the appellant in an organized crime and considering the magnitude of the crime
and the impact it had on society and it is likely to have on the affairs of men
and transactions, it was a fit case where no bail ought to be granted.
The Special Court, on a consideration of the relevant
materials, came to the conclusion that it was not an appropriate case for the
grant of bail. That court was inclined to the prima facie view that the
appellant had rendered help and support to the organized crime syndicate and
had knowingly facilitated the commission of an organized crime. Thus, the
application for bail was rejected.
Counsel for the appellant in challenging the order of the High Court submitted
that no prima facie case for conviction under Section 3(2) of MCOCA exists and
only if Section 3(2) is attracted, the appellant was liable for punishment of
not less than five years but which may extend to life. He submitted that even
if it is taken that Section 24 of MCOCA is attracted on the basis that as a
public servant, the appellant had failed to take action, the punishment was
only three years and the appellant having been in custody for more than two
years and three months, was entitled to be enlarged on bail. Learned counsel
emphasized the approach to be made in dealing with applications for regular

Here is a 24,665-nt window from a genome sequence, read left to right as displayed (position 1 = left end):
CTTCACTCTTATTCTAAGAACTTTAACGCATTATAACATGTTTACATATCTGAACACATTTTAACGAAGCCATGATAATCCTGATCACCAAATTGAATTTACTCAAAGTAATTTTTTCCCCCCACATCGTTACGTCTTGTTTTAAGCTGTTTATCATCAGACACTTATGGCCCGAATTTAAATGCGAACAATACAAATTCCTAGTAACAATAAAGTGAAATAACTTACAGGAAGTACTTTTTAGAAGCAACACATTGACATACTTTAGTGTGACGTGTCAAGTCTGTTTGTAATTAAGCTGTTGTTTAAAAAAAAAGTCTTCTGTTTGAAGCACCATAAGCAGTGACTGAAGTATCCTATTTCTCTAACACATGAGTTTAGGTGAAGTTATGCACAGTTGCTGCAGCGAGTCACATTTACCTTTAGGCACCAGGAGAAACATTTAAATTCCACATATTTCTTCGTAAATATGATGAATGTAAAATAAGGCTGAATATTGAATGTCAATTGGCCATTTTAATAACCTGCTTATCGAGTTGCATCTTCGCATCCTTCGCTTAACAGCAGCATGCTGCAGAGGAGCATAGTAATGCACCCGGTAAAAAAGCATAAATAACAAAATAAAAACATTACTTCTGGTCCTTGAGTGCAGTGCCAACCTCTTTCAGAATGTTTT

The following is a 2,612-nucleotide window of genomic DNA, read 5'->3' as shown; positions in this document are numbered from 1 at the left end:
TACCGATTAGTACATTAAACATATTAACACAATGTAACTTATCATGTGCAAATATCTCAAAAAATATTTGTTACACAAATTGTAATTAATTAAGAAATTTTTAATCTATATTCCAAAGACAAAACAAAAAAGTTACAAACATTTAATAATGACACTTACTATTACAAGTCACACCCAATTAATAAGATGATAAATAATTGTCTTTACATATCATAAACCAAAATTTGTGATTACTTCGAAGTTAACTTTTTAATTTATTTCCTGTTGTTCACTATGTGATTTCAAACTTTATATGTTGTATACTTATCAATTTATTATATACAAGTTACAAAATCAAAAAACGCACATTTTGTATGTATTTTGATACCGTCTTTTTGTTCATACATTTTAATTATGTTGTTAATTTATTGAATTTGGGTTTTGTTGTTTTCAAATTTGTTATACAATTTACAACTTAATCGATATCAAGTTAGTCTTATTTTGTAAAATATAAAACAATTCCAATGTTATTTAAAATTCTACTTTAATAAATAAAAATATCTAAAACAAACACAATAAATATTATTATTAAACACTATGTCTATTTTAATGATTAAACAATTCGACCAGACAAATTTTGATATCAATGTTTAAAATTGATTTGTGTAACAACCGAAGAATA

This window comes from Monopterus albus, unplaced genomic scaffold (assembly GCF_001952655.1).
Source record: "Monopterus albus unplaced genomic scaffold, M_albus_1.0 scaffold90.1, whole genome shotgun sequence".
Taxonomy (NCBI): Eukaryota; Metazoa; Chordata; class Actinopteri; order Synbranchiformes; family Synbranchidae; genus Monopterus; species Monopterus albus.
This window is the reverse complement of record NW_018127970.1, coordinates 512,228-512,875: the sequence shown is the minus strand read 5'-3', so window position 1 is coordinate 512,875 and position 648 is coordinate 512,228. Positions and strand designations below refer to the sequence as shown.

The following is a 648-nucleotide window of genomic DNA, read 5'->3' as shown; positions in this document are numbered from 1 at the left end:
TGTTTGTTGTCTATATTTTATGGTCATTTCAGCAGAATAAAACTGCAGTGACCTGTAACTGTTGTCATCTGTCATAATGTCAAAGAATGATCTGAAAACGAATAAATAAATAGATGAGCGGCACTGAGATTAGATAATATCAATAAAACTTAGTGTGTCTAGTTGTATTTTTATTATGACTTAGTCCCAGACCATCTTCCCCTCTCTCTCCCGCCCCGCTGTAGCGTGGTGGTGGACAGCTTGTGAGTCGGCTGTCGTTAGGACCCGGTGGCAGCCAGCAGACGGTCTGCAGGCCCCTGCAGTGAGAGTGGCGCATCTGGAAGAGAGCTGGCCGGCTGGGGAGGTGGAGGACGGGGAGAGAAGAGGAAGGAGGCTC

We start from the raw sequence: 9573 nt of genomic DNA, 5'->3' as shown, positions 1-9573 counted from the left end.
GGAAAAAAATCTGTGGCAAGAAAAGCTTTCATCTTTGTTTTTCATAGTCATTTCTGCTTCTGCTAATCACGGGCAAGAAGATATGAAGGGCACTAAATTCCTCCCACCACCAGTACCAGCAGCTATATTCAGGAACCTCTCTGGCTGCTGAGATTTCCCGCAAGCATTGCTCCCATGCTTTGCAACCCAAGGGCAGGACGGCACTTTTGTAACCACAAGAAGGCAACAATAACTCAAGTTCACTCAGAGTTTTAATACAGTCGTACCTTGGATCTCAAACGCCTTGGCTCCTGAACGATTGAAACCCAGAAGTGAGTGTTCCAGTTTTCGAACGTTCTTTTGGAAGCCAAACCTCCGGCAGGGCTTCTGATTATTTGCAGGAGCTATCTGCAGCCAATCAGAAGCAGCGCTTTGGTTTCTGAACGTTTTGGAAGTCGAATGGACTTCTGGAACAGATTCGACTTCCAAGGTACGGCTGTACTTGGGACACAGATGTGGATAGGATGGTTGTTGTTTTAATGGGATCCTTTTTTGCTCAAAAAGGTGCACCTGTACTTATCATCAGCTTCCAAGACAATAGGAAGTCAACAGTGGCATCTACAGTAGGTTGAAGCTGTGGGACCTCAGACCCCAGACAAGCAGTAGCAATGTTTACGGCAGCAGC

bail under Section 439 of the Code.
Counsel on behalf of the CBI submitted that this is a clear case of an
organized crime and the appellant was an insider in the conspiracy.
3(2) of MCOCA was therefore clearly applicable.
3(5) of MCOCA was also attracted. He pointed out that a charge has been
proposed by the CBI under Section 3 of the Act and if such a charge is framed,
the appellant could not be enlarged on bail without reference to Section 21(4)
of the MCOCA. He submitted that the High Court was therefore right in refusing
to grant bail to the appellant.
It is not for
this Court at this stage to go into a detailed discussion of the scope of MCOCA
or discuss in detail the materials against the appellant and the arguments for
and against on merits. But we have necessarily to keep in mind the magnitude of
the alleged crime and the consequences that have flowed from such a crime. As
far as the appellant is concerned, at this stage we have only to consider
whether he has made out a case for grant of bail. We can neither be carried
away by the catchy submission that 'bail and not jail' is the rule, nor can we
ignore the principle reflected by that catchphrase.
consideration of the relevant circumstances obtaining and taking note of the
period during which the appellant has been in custody, we are satisfied that it
is a fit case for grant of bail to the appellant. Therefore, we, in reversal of
the order of the Special Court, direct that Court to enlarge the appellant on
bail on his furnishing security to the satisfaction of that Court in a sum of
Rs.1 lac with two solvent sureties for the like amount and on his fulfilling
the other conditions of Section 438(2) of the Code. We also impose a further
condition that he should report before the Investigating Officer between 10.00 AM and 12.00 Noon
every third Saturday of the month and surrender his passport, (or file
affidavit, if he has none) before the Special Court if it is already not in its custody.
The appeal is allowed on the above